In addition to Hall and Lister, American Hotel includes “a broad spectrum of talent,” as the latter puts it: lead guitarist Anthony Fiacco, multi-instrumentalist Justin Loucks, drummer Vince Gard, and bassist Adam Binder.
Fiacco fronted a Washington, D.C. blues-driven rock band called The Blackjacks. Of Fiacco, Hall says, “He knows more about The Beatles and old school rock & roll than any human I’ve met. He is equally influenced by Willie Nelson. He brings great variety to
the band.”
Louks, nicknamed “Juice,” is the band’s auxiliary player. He has been performing for over 15 years and has shared the stage with entertainers ranging from small indie acts to major label artists. Additionally, Louks produced Lister’s last solo album, The Bed You Made. “He has an expansive musical pallet and is always turning us on to really great new artists,” Hall says.
Gard is a founding member and longtime drummer for the Nashville-based band Mona. He specializes in hard-hitting drums. “He loves rock, but when it comes to Beatles or Stones, he’d likely side with Stones, making him the lone wolf of our group,” Hall says with a laugh.
Binder is a veteran of numerous local bands and has been Lister’s chief bassist for
many years.
“We have all had these awesome solo careers and opportunities with other bands,” Lister says. “They provided us with experiences that shaped us as musicians, but we are pretty excited about all of that coming together into this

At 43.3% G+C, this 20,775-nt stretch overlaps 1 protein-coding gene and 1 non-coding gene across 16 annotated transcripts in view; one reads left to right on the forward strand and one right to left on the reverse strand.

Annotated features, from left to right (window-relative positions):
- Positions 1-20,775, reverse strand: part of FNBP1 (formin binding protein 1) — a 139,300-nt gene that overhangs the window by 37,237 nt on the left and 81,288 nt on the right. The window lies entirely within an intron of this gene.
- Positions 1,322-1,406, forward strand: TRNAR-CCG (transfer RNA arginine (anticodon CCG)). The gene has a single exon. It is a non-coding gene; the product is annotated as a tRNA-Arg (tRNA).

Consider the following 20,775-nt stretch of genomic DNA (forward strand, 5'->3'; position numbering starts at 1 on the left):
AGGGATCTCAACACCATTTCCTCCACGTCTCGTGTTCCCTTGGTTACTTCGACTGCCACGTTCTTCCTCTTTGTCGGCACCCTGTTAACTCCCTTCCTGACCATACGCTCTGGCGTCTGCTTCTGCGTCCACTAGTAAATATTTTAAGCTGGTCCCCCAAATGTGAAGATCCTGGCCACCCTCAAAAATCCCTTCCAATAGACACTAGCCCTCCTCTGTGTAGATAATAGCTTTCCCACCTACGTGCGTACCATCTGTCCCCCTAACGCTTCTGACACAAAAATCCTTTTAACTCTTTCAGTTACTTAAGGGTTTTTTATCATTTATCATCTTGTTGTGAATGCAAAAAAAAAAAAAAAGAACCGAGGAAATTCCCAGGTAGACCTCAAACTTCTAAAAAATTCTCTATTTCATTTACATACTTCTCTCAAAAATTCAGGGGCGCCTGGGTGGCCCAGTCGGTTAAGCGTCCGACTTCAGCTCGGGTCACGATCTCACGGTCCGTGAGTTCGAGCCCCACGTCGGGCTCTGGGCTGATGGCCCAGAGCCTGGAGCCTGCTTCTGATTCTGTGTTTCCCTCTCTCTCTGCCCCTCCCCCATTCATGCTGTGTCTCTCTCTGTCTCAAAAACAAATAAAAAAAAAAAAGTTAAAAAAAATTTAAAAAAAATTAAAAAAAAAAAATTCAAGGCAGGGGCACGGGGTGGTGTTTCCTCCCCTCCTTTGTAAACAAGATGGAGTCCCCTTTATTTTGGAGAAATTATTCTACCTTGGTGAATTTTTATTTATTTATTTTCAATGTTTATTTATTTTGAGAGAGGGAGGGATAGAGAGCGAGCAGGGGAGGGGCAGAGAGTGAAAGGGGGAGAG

one band.”
In June,  American Hotel played the Bonnaroo Music & Art Festival to good response, but there’s nothing quite like playing to their home crowd in East Nashville. “Playing on the East Side is always a lot of fun for us,” Lister says. “East Nashville is our home and playing to friends and fans of the area is what it is all about.”
Continuing, he says, “When I came to Nashville over a decade ago, I had the preconceived notion it only sustained country music. I planned on staying for six months and then moving elsewhere. Little did I know Nashville is a great melting pot of many different sounds and a ton of support.”
The group has been hard at work on their first album, which Lister says they hope to release “early in 2016.” One of the tracks, an infectious bit of Brit invasion-influenced pop rock called “Pretty Young Girl,” is streaming on their website. “Our main goal is to put out the album. We want to dedicate ourselves as much as possible to producing something authentic and unique.”
Recently the band wrapped on a track with producer Brendan Benson called “Dizzy Bird.” Benson, who is best known for his work as a solo artist and as Jack White’s bandmate in The Raconteurs, helmed the track at his Readymade Studio in midtown.  “Dizzy Bird’ was the first song the band wrote together,” Lister says. “Working on it with Benson made it feel
brand new.”
With the album underway, Lister and Hall are feeling good about their band. “We are so lucky to have this experience,” Hall says. “Hearing your work on the radio and getting the chance to play with your idols is indescribable.”
Lister echoes that sentiment: “It is something we never expected and something we are
eternally grateful for.”